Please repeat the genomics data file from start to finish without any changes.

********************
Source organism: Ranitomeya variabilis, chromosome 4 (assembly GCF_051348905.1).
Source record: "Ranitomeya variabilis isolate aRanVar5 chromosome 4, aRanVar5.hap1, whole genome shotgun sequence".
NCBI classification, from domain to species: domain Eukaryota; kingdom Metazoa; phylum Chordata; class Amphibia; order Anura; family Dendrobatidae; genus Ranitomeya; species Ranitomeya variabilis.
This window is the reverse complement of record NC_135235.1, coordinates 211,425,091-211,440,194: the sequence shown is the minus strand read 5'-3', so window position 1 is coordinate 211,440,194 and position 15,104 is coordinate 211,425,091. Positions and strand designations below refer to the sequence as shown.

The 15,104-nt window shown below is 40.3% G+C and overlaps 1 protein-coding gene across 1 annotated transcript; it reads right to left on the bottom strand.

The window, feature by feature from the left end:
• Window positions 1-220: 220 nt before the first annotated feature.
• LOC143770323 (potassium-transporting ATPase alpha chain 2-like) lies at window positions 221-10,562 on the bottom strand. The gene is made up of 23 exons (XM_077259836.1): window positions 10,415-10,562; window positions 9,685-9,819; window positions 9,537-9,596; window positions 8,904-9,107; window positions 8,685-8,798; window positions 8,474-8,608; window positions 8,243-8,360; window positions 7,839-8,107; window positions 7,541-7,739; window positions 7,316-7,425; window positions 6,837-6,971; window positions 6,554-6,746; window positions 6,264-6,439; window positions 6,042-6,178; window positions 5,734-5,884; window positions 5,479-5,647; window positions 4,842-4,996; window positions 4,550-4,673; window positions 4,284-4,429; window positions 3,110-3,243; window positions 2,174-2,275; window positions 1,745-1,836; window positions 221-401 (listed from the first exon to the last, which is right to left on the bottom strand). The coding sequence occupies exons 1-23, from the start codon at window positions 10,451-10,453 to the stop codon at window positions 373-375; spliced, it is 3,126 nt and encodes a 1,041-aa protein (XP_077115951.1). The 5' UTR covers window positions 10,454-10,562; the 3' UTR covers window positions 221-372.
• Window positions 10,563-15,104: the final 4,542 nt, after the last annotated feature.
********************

Source organism: Ranitomeya variabilis, chromosome 4 (assembly GCF_051348905.1).
Source record: "Ranitomeya variabilis isolate aRanVar5 chromosome 4, aRanVar5.hap1, whole genome shotgun sequence".
NCBI classification, from domain to species: domain Eukaryota; kingdom Metazoa; phylum Chordata; class Amphibia; order Anura; family Dendrobatidae; genus Ranitomeya; species Ranitomeya variabilis.
This window is the reverse complement of record NC_135235.1, coordinates 211,425,091-211,440,194: the sequence shown is the minus strand read 5'-3', so window position 1 is coordinate 211,440,194 and position 15,104 is coordinate 211,425,091. Positions and strand designations below refer to the sequence as shown.

The 15,104-nt window shown below is 40.3% G+C and overlaps 1 protein-coding gene across 1 annotated transcript; it reads right to left on the bottom strand.

The window, feature by feature from the left end:
• Window positions 1-220: 220 nt before the first annotated feature.
• LOC143770323 (potassium-transporting ATPase alpha chain 2-like) lies at window positions 221-10,562 on the bottom strand. The gene is made up of 23 exons (XM_077259836.1): window positions 10,415-10,562; window positions 9,685-9,819; window positions 9,537-9,596; window positions 8,904-9,107; window positions 8,685-8,798; window positions 8,474-8,608; window positions 8,243-8,360; window positions 7,839-8,107; window positions 7,541-7,739; window positions 7,316-7,425; window positions 6,837-6,971; window positions 6,554-6,746; window positions 6,264-6,439; window positions 6,042-6,178; window positions 5,734-5,884; window positions 5,479-5,647; window positions 4,842-4,996; window positions 4,550-4,673; window positions 4,284-4,429; window positions 3,110-3,243; window positions 2,174-2,275; window positions 1,745-1,836; window positions 221-401 (listed from the first exon to the last, which is right to left on the bottom strand). The coding sequence occupies exons 1-23, from the start codon at window positions 10,451-10,453 to the stop codon at window positions 373-375; spliced, it is 3,126 nt and encodes a 1,041-aa protein (XP_077115951.1). The 5' UTR covers window positions 10,454-10,562; the 3' UTR covers window positions 221-372.
• Window positions 10,563-15,104: the final 4,542 nt, after the last annotated feature.